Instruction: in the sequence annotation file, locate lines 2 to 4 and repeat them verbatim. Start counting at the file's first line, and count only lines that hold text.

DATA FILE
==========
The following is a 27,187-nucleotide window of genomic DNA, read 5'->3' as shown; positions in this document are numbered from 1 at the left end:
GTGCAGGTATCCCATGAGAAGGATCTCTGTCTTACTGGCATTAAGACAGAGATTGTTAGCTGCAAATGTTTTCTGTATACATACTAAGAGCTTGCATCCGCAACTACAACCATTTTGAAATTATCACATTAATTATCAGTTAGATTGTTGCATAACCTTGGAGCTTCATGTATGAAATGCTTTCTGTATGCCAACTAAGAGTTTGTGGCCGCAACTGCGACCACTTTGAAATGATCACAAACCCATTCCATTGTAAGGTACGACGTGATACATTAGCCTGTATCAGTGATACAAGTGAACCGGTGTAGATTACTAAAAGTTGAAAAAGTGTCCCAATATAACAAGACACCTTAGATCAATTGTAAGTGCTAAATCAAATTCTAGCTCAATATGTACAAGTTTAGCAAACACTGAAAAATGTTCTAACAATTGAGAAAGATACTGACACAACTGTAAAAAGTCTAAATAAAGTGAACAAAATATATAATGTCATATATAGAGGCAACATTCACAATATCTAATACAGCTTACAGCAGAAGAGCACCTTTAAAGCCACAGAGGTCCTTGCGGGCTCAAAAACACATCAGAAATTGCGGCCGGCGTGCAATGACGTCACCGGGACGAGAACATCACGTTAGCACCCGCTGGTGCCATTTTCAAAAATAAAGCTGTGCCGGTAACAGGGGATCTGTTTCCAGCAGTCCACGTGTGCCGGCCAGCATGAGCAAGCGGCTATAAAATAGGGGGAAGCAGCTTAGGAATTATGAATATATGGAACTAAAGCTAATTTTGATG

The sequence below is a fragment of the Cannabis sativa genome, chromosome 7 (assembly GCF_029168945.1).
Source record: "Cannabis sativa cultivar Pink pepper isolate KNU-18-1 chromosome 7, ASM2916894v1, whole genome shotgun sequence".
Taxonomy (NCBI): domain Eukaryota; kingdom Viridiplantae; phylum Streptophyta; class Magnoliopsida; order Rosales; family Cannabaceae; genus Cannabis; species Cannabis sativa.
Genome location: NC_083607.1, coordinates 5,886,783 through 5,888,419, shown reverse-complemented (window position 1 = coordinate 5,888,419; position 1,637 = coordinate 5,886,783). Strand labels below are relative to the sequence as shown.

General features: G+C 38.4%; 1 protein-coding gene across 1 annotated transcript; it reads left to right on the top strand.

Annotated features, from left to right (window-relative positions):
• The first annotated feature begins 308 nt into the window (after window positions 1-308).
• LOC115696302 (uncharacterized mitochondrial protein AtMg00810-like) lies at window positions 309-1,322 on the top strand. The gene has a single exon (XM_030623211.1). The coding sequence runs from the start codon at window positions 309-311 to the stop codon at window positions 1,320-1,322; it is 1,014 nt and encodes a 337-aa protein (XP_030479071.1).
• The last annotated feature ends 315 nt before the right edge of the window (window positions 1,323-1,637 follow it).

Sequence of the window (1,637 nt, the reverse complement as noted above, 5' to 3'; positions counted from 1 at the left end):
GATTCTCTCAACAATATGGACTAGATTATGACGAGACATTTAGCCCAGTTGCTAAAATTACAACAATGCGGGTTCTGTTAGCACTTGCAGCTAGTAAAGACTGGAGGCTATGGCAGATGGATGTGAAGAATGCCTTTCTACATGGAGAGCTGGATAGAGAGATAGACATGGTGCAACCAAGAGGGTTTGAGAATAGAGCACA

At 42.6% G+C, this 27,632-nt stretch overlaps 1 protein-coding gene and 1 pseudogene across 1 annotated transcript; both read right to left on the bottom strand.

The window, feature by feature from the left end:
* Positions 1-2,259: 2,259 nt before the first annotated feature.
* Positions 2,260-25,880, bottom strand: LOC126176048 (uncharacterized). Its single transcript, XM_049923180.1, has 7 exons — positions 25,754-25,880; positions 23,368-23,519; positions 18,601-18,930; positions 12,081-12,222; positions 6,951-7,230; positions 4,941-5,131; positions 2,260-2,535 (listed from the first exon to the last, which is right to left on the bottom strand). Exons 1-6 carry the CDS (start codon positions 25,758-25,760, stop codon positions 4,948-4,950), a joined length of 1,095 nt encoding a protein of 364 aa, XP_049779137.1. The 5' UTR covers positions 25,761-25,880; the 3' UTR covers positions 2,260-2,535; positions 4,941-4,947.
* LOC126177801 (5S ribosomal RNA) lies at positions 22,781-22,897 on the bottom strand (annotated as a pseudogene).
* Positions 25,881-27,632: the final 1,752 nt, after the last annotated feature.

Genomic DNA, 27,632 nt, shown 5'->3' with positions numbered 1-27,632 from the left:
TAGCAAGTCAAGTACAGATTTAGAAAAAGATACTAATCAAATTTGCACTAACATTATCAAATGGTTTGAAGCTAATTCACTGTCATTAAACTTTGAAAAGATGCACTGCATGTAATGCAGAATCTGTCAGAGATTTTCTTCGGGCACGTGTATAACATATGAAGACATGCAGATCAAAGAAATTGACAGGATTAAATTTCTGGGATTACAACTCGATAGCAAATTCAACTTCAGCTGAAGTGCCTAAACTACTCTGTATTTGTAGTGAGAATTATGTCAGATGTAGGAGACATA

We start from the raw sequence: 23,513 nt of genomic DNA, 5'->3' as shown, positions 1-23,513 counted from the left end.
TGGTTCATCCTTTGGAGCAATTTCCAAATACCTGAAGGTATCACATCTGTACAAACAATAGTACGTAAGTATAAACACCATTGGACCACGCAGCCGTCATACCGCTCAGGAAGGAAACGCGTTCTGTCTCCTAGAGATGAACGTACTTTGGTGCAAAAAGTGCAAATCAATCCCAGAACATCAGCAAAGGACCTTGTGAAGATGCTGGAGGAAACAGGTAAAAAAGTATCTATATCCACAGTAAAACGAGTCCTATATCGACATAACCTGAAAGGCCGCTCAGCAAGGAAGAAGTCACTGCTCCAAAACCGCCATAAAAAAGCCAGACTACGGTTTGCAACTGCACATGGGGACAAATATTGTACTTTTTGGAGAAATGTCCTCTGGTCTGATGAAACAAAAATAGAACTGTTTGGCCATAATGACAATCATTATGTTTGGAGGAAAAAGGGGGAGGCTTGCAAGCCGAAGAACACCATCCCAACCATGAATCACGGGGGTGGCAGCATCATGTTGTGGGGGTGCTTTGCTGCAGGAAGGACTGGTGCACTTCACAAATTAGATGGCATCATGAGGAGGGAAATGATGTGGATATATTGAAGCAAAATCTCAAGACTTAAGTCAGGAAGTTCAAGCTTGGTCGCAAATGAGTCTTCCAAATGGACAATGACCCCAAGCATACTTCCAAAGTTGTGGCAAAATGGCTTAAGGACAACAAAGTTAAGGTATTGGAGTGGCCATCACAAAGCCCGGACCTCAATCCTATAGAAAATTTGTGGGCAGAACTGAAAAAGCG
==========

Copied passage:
GTGCAGGTATCCCATGAGAAGGATCTCTGTCTTACTGGCATTAAGACAGAGATTGTTAGCTGCAAATGTTTTCTGTATACATACTAAGAGCTTGCATCCGCAACTACAACCATTTTGAAATTATCACATTAATTATCAGTTAGATTGTTGCATAACCTTGGAGCTTCATGTATGAAATGCTTTCTGTATGCCAACTAAGAGTTTGTGGCCGCAACTGCGACCACTTTGAAATGATCACAAACCCATTCCATTGTAAGGTACGACGTGATACATTAGCCTGTATCAGTGATACAAGTGAACCGGTGTAGATTACTAAAAGTTGAAAAAGTGTCCCAATATAACAAGACACCTTAGATCAATTGTAAGTGCTAAATCAAATTCTAGCTCAATATGTACAAGTTTAGCAAACACTGAAAAATGTTCTAACAATTGAGAAAGATACTGACACAACTGTAAAAAGTCTAAATAAAGTGAACAAAATATATAATGTCATATATAGAGGCAACATTCACAATATCTAATACAGCTTACAGCAGAAGAGCACCTTTAAAGCCACAGAGGTCCTTGCGGGCTCAAAAACACATCAGAAATTGCGGCCGGCGTGCAATGACGTCACCGGGACGAGAACATCACGTTAGCACCCGCTGGTGCCATTTTCAAAAATAAAGCTGTGCCGGTAACAGGGGATCTGTTTCCAGCAGTCCACGTGTGCCGGCCAGCATGAGCAAGCGGCTATAAAATAGGGGGAAGCAGCTTAGGAATTATGAATATATGGAACTAAAGCTAATTTTGATG

The sequence below is a fragment of the Cannabis sativa genome, chromosome 7 (assembly GCF_029168945.1).
Source record: "Cannabis sativa cultivar Pink pepper isolate KNU-18-1 chromosome 7, ASM2916894v1, whole genome shotgun sequence".